Deep Waters, Thin Places
Installation at the Sanitary Tortilla Factory, March 2017
“In deep water” is an idiom that means “to be in trouble.”
“Thin places” comes from a Celtic Proverb that says the space between
Heaven and Earth is only three feet high, a thin place where one gets a glimpse of both worlds and a new perspective.
Embudo Dam sits in the foothills of the Sandia’s, east of Albuquerque. The dam is in a public park where people hike around on the trails, yet the Albuquerque Metropolitan Arroyo Flood Control Authority (AMAFCA) shaped the whole canyon. It’s hybrid space: not exactly urban, not exactly natural. The flood control surrounding Albuquerque is part of our cultural landscape, so regular that we cease to see it and live here comfortably in a desert flood zone.
Sooner or later, we will have to reconfigure our entire infrastructure system for sustainability in the age of climate change and I imagine Embudo Dam as an urban monument or contemporary ruin. With that idea in mind, I explore the site as a creative space taking cues from its current alternative uses and possibilities as:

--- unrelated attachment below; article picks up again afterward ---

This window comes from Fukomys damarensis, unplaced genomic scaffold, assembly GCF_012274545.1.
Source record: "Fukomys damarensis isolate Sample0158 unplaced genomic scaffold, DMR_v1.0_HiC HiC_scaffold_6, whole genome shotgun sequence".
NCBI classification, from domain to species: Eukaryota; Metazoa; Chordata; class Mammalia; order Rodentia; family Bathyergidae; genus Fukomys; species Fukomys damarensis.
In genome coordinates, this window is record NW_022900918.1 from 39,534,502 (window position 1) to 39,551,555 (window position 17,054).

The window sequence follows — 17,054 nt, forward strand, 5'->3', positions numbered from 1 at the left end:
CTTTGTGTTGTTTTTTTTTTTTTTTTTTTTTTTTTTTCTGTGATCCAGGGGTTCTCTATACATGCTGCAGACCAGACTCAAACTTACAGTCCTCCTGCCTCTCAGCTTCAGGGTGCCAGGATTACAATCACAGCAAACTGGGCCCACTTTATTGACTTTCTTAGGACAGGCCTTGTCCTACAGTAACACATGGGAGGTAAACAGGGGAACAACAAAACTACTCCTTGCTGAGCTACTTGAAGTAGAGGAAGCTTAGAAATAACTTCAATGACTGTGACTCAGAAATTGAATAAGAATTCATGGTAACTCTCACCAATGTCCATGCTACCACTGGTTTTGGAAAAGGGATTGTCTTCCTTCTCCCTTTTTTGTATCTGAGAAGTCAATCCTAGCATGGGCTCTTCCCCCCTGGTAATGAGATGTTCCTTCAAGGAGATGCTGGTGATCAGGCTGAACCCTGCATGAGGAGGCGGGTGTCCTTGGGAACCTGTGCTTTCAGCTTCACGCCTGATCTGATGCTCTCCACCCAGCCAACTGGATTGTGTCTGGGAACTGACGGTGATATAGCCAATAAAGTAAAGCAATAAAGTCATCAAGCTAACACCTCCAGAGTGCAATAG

• a space to think or explore
• a stage
• an echo sound chamber
• a place to come of age, where teenagers break bottles and have their first kiss
• a metaphor for an internal state of being
Hovering in the tension between deep water and a thin place is everyday living. As the architect of your own inner landscape, when do you exercise control and when do you let go?
I created five lithographic drawings, or “visual scores”, that act like diagrams or maps that performers interpreted for the video. Video performances of these visual scores is a heavily edited version of the interpretations that gives a sense of choreography through the edit.
Read more in Terrain Journal
Visual Scores, Lithographs, Suite of five, edition of 4, 15 x 22 unframed
Inspired by Embudo Dam engineering plans for performers to interpret. Each print includes a location and a movement with a wash. Printer: Ash Armenta
Visual Scores Performances, HD Video, 09:01, loop
Skye Gullatt, Lauren V. Coons, Deja Mendez, Kelly Davis interpret visual scores, projection
Flood (let it go), HD Video, 00:30, loop
projection in a corner, low to the ground onto sculptures for light and shadow
Jars Sound Composition, HD Video and Audio, 08:31, loop
Performed with jars and water on concrete dam, shown on a wall-mounted monitor
Wood, large 28” x 28” x 4’, small 16” x 16” x 2’, in line of projections’ light from flood video
Glass, broken bottles, clear, 15” diameter, near jars video on monitor